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Toyota's Chairman Urges Japanese Car Cos. to Raise Prices to Help Ailing U.S. Rivals

TOKYO April 26, 2005; Yuri Kageyama writing for the AP reported that Toyota's chairman is urging Japanese automakers to raise prices or find other ways to even the playing field with ailing U.S. rivals General Motors and Ford in hopes of heading off a possible protectionist backlash in the crucial North American market.

Toyota Motor Corp. Chairman Hiroshi Okuda was quoted by Japanese media on Tuesday as saying the plight of General Motors Corp. and Ford Motor Co. could result in problems for Toyota and other foreign carmakers.

Okuda told reporters Monday that Japan's auto industry must consider a response, such as raising car prices in the United States and cooperating in technology.

"We need to give some time for American companies to take a breath," Okuda was quoted as saying by the Nihon Keizai Shimbun, Japan's biggest business daily.

"I'm concerned about the current situation surrounding GM. Although a trade conflict, like ones (that) happened in the past, may be avoided, there may be some impact (on Japan's car industry) because the car industry is symbolic in the U.S. economy," Okuda was quoted as saying by the Japanese daily Asahi Shimbun.

A Toyota spokeswoman on Tuesday confirmed the quotes from the two newspapers, but added that the company has no plans to raise prices on its U.S. models.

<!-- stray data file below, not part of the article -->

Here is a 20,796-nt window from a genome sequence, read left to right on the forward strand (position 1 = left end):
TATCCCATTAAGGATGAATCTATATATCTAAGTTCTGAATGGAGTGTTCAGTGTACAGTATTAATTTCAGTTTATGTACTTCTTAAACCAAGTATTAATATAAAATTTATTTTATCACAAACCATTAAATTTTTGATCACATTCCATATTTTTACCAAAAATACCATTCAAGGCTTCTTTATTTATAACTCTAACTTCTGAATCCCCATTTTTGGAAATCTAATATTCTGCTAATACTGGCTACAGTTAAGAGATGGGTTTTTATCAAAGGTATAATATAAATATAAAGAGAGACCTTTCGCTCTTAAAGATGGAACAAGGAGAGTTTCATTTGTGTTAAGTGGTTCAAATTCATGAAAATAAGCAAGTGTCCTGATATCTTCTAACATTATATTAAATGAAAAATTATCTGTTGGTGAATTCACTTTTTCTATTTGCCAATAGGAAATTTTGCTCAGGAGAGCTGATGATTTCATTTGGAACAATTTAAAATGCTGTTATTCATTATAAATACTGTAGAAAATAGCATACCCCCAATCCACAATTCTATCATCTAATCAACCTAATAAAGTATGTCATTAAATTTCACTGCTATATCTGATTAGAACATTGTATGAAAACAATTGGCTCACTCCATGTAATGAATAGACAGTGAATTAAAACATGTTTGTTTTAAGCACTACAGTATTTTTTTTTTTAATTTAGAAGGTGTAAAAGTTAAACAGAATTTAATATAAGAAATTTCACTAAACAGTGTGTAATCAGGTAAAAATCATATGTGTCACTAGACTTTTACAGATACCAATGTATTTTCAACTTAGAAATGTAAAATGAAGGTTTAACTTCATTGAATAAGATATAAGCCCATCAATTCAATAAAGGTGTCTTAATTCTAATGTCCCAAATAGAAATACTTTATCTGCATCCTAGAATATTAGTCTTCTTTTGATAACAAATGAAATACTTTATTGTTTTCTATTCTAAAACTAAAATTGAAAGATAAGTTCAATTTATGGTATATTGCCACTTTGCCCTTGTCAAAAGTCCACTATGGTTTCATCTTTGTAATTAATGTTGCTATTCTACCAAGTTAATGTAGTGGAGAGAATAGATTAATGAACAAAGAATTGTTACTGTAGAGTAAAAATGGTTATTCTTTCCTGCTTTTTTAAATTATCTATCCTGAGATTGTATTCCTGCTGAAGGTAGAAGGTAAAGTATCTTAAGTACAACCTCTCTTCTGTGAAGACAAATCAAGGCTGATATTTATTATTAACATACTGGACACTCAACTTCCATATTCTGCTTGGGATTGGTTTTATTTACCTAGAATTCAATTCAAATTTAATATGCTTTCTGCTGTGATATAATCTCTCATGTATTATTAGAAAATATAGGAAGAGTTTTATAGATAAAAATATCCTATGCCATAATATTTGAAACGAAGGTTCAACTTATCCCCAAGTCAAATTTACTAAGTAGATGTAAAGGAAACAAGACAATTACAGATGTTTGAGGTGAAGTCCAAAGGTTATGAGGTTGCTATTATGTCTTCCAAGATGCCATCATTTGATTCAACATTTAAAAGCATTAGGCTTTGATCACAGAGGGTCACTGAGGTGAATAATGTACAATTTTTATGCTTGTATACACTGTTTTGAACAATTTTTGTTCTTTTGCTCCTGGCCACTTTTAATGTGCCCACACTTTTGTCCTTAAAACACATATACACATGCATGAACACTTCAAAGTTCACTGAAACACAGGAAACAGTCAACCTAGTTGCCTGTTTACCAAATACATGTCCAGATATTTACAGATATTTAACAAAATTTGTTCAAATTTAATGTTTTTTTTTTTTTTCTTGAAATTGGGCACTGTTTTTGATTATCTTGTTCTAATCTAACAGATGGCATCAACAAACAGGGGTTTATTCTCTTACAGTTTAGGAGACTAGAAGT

Speaking on condition of anonymity, the spokeswoman also noted that Okuda was speaking in his capacity as the head of the key Japanese business lobby Keidanren.

Toyota and other Japanese automakers were the target of U.S. workers' outrage in the 1980s. The Japanese were accused of robbing jobs from American workers and market share from U.S. automakers.

Such sentiments have since subsided because Toyota and other Japanese automakers increasingly produce cars in the United States, creating jobs for thousands of Americans.

But Okuda's comments appeared to be an attempt to stave off any possible backlash. His remarks also suggests that he sees the American automakers as needing help to compete with Japan's car companies.

Last week, General Motors reported a loss of $1.1 billion for the January-March quarter, its biggest quarterly loss in more than a decade, partly because the Detroit automaker has been losing U.S. market share to Asian manufacturers.

While faring better than GM, Dearborn, Michigan-based Ford is also losing market share and says it could sink post a loss or break even before special charges in the second quarter.

Toyota, which reports earnings next month, has been consistently boosting global sales. It has a reputation for reliable fuel-efficient cars, and has an edge over rivals in environment-friendly hybrid technology.

Toyota, based in Toyota city in central Japan, has passed Ford to become the No. 2 automaker in global vehicle sales. Some analysts believe it's just a matter of time before it catches up with GM, the world's biggest automaker.

Other Japanese automakers are also reporting a robust performance.

On Monday, Nissan Motor Co. posted record profits for the fiscal year ended March 31 with U.S. vehicle sales surging 18 percent from a year ago. Honda Motor Co. reported a 5 percent increase in fiscal year profit Tuesday as sales climbed to a record for the fourth straight year.